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Favorite Jazz Artists

All Reviews/Ratings

760 reviews/ratings
LOUIS ARMSTRONG - The Louis Armstrong Story, Volume I: Louis Armstrong And His Hot Five Classic (1920s) Jazz | review permalink
MILES DAVIS - Agharta Fusion | review permalink
EARTH WIND & FIRE - Gratitude Jazz Related RnB | review permalink
HERBIE HANCOCK - Speak Like a Child Post Bop | review permalink
FRANK ZAPPA - One Size Fits All (as Frank Zappa And The Mothers Of Invention) Jazz Related Rock | review permalink
HERBIE HANCOCK - Crossings Fusion | review permalink
PARLIAMENT - Mothership Connection Funk | review permalink
HERBIE HANCOCK - Thrust Funk Jazz | review permalink
SUN RA - Angels and Demons at Play Progressive Big Band | review permalink
SUN RA - Atlantis Avant-Garde Jazz | review permalink
SANTANA - Santana Latin Rock/Soul | review permalink
FUNKADELIC - America Eats Its Young Funk | review permalink
MILES DAVIS - Live At The Fillmore East Fusion | review permalink
HERBIE HANCOCK - V.S.O.P. Post Bop | review permalink
MILES DAVIS - Get Up With It Fusion | review permalink
JIMI HENDRIX - Electric Ladyland (Jimi Hendrix Experience) Jazz Related Rock
MILES DAVIS - Miles Davis Quintet : Miles Smiles Post Bop | review permalink
MILES DAVIS - Nefertiti Post Bop | review permalink
MILES DAVIS - Big Fun Fusion | review permalink

See all reviews/ratings

Jazz Genre Nb. Rated Avg. rating
1 Fusion 102 3.69
2 Avant-Garde Jazz 60 3.98
3 Hard Bop 48 3.84
4 Post Bop 41 4.12
5 World Fusion 41 3.67
6 Soul Jazz 40 3.40
7 Big Band 36 3.85
8 Eclectic Fusion 34 3.75
9 Jazz Related RnB 31 3.60
10 Jazz Related Rock 29 3.78
11 Funk Jazz 26 3.60
12 Bop 26 4.04
13 Nu Jazz 23 3.39
14 Progressive Big Band 23 4.09
15 Funk 21 3.90
16 Jazz Related Pop/Art Song/Folk 20 2.75
17 Jazz Related DJs/Electronica/Rap 18 3.39
18 Exotica 18 3.44
19 Third Stream 16 3.84
20 Cool Jazz 12 3.75
21 Post-Fusion Contemporary 11 3.55
22 Vocal Jazz 10 3.75
23 Jazz Related Soundtracks 10 3.95
24 Dub/Ska/Reggae 10 4.05
25 Jazz Related Blues 9 3.72
26 Latin Jazz 8 3.94
27 Swing 8 4.00
28 Jazz Related Improv/Composition 7 3.43
29 Latin Rock/Soul 6 3.75
30 21st Century Modern 6 4.33
31 Acid Jazz 4 3.50
32 Classic (1920s) Jazz 2 4.50
33 Jazz Education 1 3.50
34 Afro-Cuban Jazz 1 4.50
35 Dixieland 1 3.50
36 Bossa Nova 1 3.50

Latest Albums Reviews

XAVI REIJA The Sound Of The Earth

Album · 2018 · Fusion
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Lately there has been a sort of cult for free improvisation fusion bands developing within the MoonJune label, particularly among some of their more King Crimson offshoot oriented bands. The Crimson connection makes sense as it was the Fripp and Bruford version of the band that really began experimenting with the idea of a free form jazz rock jam, no chord progression, no pre-determined soloist, and no plan at all. The Hendrix Experience, Cream, The Allman Brothers and others had already made some noise in that direction, but it was Fripp and crew that set the bar for the ‘free rock’ jam. On “The Sound of the Earth”, drummer Xavi Rieja has put together a crew that is well suited for a jam like this with the versatile Dusan Jevtovic on guitar, King Crimson veteran Tony Levin on bass and Crimson ProjeKCt leader Markus Reuter on touch guitar. It helps that all four of these guys have worked with each other before in similar type bands, and the communication that comes from experience shows as they take on the tricky endeavor of making music without much of a blueprint.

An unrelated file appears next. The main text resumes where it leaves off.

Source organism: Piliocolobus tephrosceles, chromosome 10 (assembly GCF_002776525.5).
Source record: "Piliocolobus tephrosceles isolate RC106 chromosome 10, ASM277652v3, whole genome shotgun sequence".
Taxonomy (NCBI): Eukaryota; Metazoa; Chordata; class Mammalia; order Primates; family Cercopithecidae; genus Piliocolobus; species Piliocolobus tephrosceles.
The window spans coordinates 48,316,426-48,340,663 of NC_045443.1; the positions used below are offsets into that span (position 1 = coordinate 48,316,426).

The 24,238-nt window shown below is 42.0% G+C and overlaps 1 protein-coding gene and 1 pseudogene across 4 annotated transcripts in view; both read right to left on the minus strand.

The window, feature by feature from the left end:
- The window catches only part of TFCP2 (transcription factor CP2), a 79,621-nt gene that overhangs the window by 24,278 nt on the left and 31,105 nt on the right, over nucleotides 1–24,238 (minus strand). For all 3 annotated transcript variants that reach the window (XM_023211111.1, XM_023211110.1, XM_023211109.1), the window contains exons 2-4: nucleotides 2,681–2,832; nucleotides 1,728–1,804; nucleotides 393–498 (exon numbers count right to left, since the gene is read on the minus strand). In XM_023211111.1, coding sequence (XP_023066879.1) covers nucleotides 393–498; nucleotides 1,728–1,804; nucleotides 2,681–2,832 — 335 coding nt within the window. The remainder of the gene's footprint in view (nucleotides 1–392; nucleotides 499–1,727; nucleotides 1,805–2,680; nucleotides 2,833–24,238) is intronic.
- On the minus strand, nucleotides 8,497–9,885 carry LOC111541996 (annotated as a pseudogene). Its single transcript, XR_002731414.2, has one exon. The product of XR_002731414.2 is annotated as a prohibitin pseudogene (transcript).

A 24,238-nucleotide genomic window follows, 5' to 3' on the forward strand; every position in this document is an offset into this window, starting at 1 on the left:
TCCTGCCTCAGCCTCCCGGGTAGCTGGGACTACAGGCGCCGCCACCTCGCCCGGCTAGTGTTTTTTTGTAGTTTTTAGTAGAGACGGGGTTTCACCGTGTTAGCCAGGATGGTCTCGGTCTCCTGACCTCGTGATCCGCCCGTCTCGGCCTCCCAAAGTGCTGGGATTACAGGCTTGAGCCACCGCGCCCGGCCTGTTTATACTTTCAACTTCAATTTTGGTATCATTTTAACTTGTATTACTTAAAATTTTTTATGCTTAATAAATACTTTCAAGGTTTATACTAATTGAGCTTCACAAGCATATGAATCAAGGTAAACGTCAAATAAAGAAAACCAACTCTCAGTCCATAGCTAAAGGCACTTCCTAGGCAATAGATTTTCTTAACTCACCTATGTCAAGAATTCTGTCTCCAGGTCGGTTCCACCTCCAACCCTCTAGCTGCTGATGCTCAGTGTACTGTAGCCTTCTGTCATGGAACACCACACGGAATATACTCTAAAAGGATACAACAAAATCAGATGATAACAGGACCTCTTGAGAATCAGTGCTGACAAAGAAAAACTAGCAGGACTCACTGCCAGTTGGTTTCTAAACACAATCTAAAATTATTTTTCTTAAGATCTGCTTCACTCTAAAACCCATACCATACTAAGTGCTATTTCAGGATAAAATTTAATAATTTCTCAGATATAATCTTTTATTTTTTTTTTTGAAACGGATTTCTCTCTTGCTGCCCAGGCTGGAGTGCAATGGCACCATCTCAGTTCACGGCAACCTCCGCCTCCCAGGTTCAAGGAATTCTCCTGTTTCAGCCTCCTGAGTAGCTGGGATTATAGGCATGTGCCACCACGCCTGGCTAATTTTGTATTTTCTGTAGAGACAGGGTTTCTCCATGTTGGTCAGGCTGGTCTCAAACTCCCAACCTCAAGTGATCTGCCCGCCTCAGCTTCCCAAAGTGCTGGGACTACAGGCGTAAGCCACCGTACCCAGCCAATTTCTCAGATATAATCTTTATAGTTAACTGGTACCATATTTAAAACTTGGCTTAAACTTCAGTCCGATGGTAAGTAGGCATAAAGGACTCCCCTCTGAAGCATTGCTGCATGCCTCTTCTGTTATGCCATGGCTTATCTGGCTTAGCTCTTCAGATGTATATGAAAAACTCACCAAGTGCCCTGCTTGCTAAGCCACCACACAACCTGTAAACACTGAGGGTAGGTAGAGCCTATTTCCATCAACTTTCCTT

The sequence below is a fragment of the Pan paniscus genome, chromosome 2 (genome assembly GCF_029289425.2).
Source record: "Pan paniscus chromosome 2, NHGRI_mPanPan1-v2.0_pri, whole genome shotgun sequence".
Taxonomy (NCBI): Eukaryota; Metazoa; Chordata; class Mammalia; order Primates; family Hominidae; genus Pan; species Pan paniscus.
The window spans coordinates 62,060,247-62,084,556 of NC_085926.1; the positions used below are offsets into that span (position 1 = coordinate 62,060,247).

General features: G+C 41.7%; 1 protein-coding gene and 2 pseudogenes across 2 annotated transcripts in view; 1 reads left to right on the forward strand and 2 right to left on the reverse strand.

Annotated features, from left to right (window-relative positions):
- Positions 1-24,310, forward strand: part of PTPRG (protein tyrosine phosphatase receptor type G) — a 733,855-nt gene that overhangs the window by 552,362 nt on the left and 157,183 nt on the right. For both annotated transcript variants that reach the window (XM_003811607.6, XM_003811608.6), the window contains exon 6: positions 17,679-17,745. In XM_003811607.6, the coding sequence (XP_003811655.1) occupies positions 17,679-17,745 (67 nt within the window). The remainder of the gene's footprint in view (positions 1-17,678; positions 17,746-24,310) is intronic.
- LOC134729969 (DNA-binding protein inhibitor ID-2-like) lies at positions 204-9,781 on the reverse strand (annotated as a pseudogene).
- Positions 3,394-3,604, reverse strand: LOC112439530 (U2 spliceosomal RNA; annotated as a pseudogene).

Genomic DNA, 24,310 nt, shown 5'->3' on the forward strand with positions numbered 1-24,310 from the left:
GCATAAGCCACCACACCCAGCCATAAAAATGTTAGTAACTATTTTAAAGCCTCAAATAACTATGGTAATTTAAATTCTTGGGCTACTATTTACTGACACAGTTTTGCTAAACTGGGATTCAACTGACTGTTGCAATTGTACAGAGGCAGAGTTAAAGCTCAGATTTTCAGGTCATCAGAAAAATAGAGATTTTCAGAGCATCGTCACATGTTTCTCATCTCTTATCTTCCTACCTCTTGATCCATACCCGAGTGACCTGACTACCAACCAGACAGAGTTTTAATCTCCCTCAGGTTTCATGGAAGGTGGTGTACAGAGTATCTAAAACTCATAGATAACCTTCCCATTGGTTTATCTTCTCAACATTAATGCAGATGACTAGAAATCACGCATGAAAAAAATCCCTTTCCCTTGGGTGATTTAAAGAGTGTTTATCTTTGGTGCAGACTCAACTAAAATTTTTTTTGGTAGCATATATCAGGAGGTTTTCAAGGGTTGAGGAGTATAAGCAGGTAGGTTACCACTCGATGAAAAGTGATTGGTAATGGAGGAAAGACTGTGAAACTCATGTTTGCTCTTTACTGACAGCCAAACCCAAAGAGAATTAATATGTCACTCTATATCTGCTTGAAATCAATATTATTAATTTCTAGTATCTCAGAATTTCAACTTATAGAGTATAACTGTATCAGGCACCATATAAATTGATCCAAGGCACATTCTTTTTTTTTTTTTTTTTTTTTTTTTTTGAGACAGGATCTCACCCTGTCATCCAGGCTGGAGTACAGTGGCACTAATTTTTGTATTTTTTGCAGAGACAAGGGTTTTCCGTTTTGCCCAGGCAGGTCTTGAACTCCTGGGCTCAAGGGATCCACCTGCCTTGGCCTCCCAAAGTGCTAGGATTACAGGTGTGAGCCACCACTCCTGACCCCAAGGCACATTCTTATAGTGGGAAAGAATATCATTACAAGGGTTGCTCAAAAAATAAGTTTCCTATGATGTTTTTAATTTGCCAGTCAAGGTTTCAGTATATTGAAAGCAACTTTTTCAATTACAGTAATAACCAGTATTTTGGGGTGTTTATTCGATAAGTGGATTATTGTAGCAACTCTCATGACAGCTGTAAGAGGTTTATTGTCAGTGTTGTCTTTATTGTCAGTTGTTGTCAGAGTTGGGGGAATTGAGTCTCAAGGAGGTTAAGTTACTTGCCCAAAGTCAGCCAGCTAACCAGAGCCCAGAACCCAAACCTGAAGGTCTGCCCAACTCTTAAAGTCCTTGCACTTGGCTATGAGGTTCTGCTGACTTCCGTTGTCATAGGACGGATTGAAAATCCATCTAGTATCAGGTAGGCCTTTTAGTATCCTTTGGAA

Some of the best music on this CD goes down on the first three tracks, plus the first part of track four. Track 2, “The Sound of the Earth I” sounds like David Gilmour at his early 70s best, and “From Darkness” sounds like a beehive of interlocking math guitar riffs. On “The Sound of the Earth II”, the band displays the risks inherent in a free jam when Xavi changes the beat half way through and catches the band off guard and not sure what to do with the sudden change in beat. From here the guys continue through varying tracks that often deal with floating ambience and slow paced space rock. Track 7, “Lovely Place” is a bit of a surprise as the band goes into a chord progression borrowed from “Hotel California”, which Reuter uses as a backdrop for a soaring guitar solo.

What happens on “The Sound of the Earth” is pretty much what you could expect when a talented bunch of guys get together for a free form jam session, there are plenty of exhilarating moments of discovery, as well some time spent searching for the next hot idea, its bound to happen. If a modern heavy improv with a King Crimson flavor to it is your idea of a good time, you will not be disappointed in this one.

DAVE HOLLAND Uncharted Territories